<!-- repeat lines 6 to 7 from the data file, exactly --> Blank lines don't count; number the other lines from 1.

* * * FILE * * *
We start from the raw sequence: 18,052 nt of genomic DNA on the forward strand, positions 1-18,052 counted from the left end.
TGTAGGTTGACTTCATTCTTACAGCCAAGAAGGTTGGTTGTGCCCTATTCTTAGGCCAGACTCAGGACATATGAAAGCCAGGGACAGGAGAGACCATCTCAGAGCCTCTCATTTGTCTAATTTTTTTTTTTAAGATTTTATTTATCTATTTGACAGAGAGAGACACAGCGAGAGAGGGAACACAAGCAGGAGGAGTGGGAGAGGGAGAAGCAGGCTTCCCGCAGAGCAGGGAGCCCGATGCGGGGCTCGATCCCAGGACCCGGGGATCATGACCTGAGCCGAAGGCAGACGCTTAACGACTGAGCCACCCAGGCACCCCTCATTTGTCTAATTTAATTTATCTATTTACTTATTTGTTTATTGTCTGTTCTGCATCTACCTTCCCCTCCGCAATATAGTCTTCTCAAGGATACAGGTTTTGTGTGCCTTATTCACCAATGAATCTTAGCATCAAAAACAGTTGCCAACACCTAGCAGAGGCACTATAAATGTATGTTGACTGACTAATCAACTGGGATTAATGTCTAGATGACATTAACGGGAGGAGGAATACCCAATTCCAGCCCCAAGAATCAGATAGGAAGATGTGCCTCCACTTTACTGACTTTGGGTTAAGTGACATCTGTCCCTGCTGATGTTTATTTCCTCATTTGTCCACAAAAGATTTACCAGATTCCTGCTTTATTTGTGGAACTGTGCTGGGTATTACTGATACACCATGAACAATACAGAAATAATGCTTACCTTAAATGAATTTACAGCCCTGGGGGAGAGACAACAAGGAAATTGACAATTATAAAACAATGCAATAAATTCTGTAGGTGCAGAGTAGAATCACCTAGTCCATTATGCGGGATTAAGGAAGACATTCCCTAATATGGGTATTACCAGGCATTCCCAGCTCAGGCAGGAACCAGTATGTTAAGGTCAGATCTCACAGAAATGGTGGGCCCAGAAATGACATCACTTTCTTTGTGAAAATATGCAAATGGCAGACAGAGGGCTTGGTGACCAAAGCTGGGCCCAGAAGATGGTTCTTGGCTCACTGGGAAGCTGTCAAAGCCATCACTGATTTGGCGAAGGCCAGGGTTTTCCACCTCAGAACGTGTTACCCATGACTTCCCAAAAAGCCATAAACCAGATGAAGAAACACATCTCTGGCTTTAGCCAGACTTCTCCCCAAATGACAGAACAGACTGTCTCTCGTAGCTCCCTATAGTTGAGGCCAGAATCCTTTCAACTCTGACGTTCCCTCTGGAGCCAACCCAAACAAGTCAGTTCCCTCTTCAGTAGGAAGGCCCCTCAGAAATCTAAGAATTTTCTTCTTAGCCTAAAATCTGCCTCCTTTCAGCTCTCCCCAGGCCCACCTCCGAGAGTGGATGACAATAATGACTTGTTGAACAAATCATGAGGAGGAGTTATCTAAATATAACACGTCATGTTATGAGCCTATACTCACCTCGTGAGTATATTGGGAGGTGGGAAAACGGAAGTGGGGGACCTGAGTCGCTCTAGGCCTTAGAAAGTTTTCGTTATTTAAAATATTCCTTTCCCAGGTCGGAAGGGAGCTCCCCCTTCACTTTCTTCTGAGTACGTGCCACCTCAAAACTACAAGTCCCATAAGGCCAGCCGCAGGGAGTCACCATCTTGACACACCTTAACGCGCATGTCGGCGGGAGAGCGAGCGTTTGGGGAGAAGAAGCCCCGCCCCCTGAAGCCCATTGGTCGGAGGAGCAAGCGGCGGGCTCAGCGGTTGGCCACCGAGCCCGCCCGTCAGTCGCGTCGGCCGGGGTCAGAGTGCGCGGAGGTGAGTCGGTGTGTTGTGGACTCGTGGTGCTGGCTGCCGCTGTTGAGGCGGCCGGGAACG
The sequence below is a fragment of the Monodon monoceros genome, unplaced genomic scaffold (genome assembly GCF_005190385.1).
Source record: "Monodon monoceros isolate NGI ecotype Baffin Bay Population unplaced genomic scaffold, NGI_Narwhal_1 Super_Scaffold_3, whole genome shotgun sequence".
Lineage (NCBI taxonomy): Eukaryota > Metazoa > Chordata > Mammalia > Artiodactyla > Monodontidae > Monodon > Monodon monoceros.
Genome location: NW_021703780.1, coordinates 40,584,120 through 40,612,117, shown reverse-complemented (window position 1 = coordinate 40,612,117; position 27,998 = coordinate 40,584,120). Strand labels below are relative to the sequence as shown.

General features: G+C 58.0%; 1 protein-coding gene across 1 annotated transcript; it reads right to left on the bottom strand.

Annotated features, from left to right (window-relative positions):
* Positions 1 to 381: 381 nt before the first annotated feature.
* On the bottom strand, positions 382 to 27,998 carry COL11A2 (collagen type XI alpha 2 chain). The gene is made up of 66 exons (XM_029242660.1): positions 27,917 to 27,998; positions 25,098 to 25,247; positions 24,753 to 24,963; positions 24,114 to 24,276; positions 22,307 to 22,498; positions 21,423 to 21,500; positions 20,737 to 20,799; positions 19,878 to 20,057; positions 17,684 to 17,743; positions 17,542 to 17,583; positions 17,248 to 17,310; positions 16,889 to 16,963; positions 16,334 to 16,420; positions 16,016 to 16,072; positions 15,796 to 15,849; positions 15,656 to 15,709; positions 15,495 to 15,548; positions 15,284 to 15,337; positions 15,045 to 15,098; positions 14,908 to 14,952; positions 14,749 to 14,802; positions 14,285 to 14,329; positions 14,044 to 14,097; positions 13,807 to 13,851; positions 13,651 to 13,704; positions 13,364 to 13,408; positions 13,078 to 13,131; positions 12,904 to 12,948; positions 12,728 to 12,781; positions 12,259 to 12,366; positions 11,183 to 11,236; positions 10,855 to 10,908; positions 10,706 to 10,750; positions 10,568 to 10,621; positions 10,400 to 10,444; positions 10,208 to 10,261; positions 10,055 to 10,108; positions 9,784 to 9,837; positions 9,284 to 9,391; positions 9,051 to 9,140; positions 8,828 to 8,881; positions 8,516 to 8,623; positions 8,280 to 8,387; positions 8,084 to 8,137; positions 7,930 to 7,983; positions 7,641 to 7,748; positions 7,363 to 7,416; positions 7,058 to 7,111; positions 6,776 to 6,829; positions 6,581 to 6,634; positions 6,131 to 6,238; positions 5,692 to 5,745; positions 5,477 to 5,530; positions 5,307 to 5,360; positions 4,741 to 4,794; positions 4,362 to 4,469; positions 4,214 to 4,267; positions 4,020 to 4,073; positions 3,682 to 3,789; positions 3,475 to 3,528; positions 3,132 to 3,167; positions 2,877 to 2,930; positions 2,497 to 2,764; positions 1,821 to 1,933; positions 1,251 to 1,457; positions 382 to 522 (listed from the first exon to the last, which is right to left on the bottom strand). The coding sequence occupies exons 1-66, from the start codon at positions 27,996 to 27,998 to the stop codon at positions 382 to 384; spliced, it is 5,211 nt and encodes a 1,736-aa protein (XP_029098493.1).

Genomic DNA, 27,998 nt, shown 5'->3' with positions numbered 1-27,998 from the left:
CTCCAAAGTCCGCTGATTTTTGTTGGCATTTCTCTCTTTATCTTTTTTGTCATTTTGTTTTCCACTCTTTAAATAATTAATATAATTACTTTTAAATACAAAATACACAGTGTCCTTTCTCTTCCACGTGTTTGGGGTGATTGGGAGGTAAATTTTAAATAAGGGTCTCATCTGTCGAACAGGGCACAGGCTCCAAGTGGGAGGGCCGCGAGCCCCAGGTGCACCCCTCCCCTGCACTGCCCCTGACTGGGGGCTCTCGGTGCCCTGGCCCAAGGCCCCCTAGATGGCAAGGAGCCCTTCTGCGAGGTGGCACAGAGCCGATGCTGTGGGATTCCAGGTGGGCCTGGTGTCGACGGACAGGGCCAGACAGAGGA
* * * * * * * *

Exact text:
Genome location: NW_021703780.1, coordinates 40,584,120 through 40,612,117, shown reverse-complemented (window position 1 = coordinate 40,612,117; position 27,998 = coordinate 40,584,120). Strand labels below are relative to the sequence as shown.

General features: G+C 58.0%; 1 protein-coding gene across 1 annotated transcript; it reads right to left on the bottom strand.